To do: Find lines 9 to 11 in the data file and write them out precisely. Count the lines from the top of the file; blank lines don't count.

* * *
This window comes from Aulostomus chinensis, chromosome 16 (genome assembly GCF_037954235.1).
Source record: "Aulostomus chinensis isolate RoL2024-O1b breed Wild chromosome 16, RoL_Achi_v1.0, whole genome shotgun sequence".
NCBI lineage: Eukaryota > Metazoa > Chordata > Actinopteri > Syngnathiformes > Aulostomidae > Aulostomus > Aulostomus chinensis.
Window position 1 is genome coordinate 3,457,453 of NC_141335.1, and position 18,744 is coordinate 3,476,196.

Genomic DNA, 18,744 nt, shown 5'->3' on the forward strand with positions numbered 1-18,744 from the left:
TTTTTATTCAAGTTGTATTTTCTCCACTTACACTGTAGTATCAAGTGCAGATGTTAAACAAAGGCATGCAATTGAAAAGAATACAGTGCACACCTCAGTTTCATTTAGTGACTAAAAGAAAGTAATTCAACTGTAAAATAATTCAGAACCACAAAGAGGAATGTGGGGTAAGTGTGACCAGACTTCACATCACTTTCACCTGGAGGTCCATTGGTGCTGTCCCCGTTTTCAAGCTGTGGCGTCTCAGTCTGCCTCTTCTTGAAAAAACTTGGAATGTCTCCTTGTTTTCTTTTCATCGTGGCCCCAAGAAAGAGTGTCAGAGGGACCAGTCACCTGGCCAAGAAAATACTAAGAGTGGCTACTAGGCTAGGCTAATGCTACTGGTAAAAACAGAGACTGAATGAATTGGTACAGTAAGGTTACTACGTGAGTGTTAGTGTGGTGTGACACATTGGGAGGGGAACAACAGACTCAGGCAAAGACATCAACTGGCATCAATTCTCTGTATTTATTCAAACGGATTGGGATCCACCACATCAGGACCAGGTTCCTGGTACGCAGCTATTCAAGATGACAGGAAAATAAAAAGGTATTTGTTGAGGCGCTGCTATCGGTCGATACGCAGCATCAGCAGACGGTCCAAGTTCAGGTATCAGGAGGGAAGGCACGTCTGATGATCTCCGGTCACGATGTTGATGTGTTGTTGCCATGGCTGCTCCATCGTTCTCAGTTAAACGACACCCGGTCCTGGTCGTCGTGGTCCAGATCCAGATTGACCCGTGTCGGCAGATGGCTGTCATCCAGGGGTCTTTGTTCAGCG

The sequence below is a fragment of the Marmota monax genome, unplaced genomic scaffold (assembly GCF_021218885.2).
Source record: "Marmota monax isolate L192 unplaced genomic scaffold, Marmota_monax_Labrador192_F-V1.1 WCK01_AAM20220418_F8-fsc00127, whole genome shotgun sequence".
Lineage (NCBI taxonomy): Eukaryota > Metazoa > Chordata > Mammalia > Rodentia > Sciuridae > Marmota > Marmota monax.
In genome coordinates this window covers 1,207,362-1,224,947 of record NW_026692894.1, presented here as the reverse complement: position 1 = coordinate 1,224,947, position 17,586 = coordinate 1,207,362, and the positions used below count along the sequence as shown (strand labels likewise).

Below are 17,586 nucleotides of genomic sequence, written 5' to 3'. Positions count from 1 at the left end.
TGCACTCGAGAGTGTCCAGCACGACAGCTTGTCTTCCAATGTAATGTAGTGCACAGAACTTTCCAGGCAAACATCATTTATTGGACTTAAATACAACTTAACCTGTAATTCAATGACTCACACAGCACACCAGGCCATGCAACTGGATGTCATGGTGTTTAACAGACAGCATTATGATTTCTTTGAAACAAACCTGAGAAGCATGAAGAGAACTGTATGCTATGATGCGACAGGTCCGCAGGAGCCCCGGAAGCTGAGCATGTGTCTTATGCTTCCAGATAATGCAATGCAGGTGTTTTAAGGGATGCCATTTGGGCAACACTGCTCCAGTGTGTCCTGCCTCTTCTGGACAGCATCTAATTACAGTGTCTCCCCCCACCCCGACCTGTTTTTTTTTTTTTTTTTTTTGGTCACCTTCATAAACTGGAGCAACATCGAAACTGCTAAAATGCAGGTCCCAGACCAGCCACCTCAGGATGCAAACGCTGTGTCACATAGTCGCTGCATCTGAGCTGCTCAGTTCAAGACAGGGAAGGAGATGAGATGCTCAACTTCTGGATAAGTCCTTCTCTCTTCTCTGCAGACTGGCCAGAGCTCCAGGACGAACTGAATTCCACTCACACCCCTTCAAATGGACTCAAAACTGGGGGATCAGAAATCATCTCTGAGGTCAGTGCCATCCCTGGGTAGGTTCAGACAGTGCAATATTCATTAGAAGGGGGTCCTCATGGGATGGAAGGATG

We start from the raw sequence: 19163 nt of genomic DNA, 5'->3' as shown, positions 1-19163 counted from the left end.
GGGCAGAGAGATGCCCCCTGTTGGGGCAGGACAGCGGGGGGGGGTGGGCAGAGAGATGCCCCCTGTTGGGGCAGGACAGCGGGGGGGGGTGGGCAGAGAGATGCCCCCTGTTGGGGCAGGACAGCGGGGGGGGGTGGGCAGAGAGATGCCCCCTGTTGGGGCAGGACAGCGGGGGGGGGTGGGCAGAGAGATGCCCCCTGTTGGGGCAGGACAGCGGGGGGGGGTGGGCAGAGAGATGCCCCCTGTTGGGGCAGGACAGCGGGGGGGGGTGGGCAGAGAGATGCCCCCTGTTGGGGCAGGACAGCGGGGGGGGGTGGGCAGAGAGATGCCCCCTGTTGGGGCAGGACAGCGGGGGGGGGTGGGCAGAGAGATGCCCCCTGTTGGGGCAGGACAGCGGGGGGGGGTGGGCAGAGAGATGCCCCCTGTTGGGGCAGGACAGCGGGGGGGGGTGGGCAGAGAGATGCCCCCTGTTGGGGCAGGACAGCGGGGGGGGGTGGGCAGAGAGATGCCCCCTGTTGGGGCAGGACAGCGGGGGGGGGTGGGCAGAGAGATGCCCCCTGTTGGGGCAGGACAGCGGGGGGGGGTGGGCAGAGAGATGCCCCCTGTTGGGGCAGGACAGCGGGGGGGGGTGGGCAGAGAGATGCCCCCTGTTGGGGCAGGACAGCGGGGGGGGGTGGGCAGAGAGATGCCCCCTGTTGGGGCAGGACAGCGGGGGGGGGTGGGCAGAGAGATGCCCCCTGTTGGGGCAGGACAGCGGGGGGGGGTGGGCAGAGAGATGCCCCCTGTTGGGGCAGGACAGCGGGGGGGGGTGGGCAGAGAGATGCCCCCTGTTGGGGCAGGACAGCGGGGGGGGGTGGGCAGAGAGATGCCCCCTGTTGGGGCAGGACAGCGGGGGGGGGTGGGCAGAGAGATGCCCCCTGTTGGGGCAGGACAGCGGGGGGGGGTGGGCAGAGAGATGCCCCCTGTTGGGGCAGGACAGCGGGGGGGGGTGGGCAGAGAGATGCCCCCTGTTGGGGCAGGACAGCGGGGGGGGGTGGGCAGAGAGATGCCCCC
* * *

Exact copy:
Lineage (NCBI taxonomy): Eukaryota > Metazoa > Chordata > Mammalia > Rodentia > Sciuridae > Marmota > Marmota monax.
In genome coordinates this window covers 1,207,362-1,224,947 of record NW_026692894.1, presented here as the reverse complement: position 1 = coordinate 1,224,947, position 17,586 = coordinate 1,207,362, and the positions used below count along the sequence as shown (strand labels likewise).

Below are 17,586 nucleotides of genomic sequence, written 5' to 3'. Positions count from 1 at the left end.